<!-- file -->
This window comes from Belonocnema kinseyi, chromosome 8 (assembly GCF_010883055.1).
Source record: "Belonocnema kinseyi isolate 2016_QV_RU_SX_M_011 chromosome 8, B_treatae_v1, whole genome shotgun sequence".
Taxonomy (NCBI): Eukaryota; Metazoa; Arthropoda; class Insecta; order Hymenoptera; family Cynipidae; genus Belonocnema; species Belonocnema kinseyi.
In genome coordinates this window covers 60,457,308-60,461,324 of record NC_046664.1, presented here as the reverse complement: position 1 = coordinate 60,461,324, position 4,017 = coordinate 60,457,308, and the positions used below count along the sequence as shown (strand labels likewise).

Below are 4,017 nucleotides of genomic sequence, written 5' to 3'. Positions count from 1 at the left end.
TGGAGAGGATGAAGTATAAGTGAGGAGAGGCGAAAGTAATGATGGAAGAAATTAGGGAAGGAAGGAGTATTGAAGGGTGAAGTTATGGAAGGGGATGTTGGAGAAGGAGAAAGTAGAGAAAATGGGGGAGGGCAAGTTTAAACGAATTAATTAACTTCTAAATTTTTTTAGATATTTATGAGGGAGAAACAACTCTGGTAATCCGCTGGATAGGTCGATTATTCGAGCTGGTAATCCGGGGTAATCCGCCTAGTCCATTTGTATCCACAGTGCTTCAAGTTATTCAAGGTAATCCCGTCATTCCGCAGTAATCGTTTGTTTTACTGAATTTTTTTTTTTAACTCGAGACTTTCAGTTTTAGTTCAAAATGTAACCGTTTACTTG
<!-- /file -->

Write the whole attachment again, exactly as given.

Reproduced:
This window comes from Belonocnema kinseyi, chromosome 8 (assembly GCF_010883055.1).
Source record: "Belonocnema kinseyi isolate 2016_QV_RU_SX_M_011 chromosome 8, B_treatae_v1, whole genome shotgun sequence".
Taxonomy (NCBI): Eukaryota; Metazoa; Arthropoda; class Insecta; order Hymenoptera; family Cynipidae; genus Belonocnema; species Belonocnema kinseyi.
In genome coordinates this window covers 60,457,308-60,461,324 of record NC_046664.1, presented here as the reverse complement: position 1 = coordinate 60,461,324, position 4,017 = coordinate 60,457,308, and the positions used below count along the sequence as shown (strand labels likewise).

Below are 4,017 nucleotides of genomic sequence, written 5' to 3'. Positions count from 1 at the left end.
TGGAGAGGATGAAGTATAAGTGAGGAGAGGCGAAAGTAATGATGGAAGAAATTAGGGAAGGAAGGAGTATTGAAGGGTGAAGTTATGGAAGGGGATGTTGGAGAAGGAGAAAGTAGAGAAAATGGGGGAGGGCAAGTTTAAACGAATTAATTAACTTCTAAATTTTTTTAGATATTTATGAGGGAGAAACAACTCTGGTAATCCGCTGGATAGGTCGATTATTCGAGCTGGTAATCCGGGGTAATCCGCCTAGTCCATTTGTATCCACAGTGCTTCAAGTTATTCAAGGTAATCCCGTCATTCCGCAGTAATCGTTTGTTTTACTGAATTTTTTTTTTTAACTCGAGACTTTCAGTTTTAGTTCAAAATGTAACCGTTTACTTG